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If you or a loved one have suffered an injury or if someone has died due to inadequate personal protective equipment (PPE) then you may be able to claim for compensation.

What is personal protective equipment (PPE)?

As the Health and Safety Executive (HSE) make clear: PPE is equipment that protects the user against health or safety risks at work. 

It can include items such as safety helmets, gloves, eye protection, high-visibility clothing, safety footwear and safety harnesses. 

It also includes respiratory protective equipment (RPE).

The HSE point out that even where engineering controls and safe systems of work have been applied, some hazards might remain. These include injuries to:
  • the lungs, eg from breathing in contaminated air
  • the head and feet, eg from falling materials
  • the eyes, eg from flying particles or splashes of corrosive liquids
  • the skin, eg from contact with corrosive materials
  • the body, eg from extremes of heat or cold

PPE is needed in these cases to reduce the risk.

The Health and Safety at Work Act 1974 duty requires that an employer does everything that is “reasonably practicable” to safeguard their employees and those affected by their operations.

Employers must therefore assess the risks that are present in their workplace and act accordingly. This now includes making provision for employees against the risk of injury or infection, including the Coronavirus COVID-19. 

The general Government guidance for employers on coronavirus stresses that employers should make sure workplaces are clean and hygienic, promote regular and thorough handwashing, and promote good respiratory hygiene. 

The PPE an employer should be providing will vary depending on the nature of the work that is involved and where this is undertaken. 

What are examples of PPE?

The Regulations also require that PPE is fit for purpose so that it offers adequate protection and that those using it are trained in its safe use.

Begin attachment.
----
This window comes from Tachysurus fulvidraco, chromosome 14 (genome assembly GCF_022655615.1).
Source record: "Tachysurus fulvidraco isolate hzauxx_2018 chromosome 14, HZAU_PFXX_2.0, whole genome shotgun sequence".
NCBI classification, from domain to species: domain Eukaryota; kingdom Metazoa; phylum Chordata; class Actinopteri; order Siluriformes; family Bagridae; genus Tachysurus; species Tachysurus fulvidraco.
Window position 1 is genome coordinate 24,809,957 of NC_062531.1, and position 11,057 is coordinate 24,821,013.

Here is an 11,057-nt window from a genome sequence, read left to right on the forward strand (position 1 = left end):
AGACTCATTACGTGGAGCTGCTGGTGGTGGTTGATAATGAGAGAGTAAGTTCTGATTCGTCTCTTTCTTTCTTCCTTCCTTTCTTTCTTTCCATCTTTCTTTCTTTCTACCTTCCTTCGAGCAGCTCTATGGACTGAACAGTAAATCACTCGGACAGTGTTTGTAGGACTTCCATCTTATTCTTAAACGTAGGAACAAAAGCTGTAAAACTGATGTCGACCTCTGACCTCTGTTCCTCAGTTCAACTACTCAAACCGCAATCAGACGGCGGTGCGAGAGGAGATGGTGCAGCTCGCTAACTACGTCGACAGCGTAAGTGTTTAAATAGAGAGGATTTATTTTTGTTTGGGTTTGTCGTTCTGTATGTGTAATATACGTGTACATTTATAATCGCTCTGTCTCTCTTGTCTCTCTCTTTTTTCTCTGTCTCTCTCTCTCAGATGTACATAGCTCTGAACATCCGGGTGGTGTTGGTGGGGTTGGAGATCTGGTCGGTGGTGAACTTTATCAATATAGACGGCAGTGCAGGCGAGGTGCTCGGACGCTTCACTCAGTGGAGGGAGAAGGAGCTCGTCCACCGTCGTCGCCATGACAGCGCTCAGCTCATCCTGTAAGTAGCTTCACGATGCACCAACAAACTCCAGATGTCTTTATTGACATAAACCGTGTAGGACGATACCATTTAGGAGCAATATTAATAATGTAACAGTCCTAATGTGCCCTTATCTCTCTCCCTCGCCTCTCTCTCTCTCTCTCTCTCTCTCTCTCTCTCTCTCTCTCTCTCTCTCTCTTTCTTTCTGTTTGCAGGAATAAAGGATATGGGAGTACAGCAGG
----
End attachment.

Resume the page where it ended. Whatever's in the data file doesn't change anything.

Incorrect use of PPE can put workers at greater risk. PPE should be correctly fitted, taking into account individual circumstances such as body shape, any impairment or health condition.

Some PPE is deliberately designed to be single use, given the inability to disinfect it after use. Sharing of PPE should be avoided, with equipment to be assigned to specific individuals, especially where the equipment is tailored to the specific employee’s requirements such as sizing. Altering or making adjustments to PPE is to be discouraged.

PPE and Coronavirus COVID-19 pandemic

Employers, including the Department of Health, must ensure that adequate risk assessments, training and equipment are in place and are sufficient to cope with the threat COVID-19 presents.  

What is required in a healthcare setting for nurses, doctors and other care workers, where gloves, aprons, masks and and screens may be proportionate to the risk, may not the be same as what is required by supermarket workers.

Within Public Health England guidance, there are different requirements applying to different NHS personnel, these are:
  • For those working within one metre of a patient with possible or confirmed COVID-19, those employees should be provided with a surgical facemask, apron, gloves and eye protection.
  • Staff delivering or assisting with an aerosol generating procedure in Intensive Care Units or the hot zone of an Emergency Department should be provided with an FFP3 respirator, a long-sleeved disposable gown, gloves and eye protection.

Updated 6 April 2020

If you believe you or a loved one has been let down by an employer – contact us for a confidential discussion.

How do I make a claim? 

Contact us on our freephone number 0800 689 5854 as soon as possible to find out whether you can make a claim due to inadequate PPE. 

A member of our specialist team will assess whether you have a  claim, this initial assessment is of course free of charge. 

Most of our cases are taken on a no win, no fee basis and some through home insurance, which may contain legal cover, we will always advise you on the best way of funding your case. 

Usually if your claim is successful the other side, the defendant, pays your legal costs, with a capped percentage coming from your compensation award.

If your claim is unsuccessful, you pay nothing.

How long do I have to make a claim?

It is usually three years from the time when you were injured or the date of diagnosis of a disease.
Some clients are regarded as protected parties.  These include children and clients who have lost mental capacity. Special rules apply to time limits when acting for a protected party. 

Why should I choose Leigh Day? 

We always recommend you choose an established and expert lawyer to act for you. We recommend you take a look at the independent directories The Legal 500 or Chambers and Partners to inform your decision. 
‘They are all trained in putting the client’s needs first and pride themselves on achieving positive and speedy outcomes on claims.’ Legal 500 2020
"They are fantastic lawyers and phenomenal team players who lead teams magnificently. The way they keep a very clear eye on what they need to be doing and build the evidential basis of the case is unparalleled - they literally leave no stone unturned." Chambers & Partners 2020
Leigh Day has one of the country’s leading personal injury teams in the UK and is ranked in the highest bands in both publications.
Call us now on 020 8038 9210 and find out more on a no obligation basis.

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We treat all personal data in accordance with our privacy policy.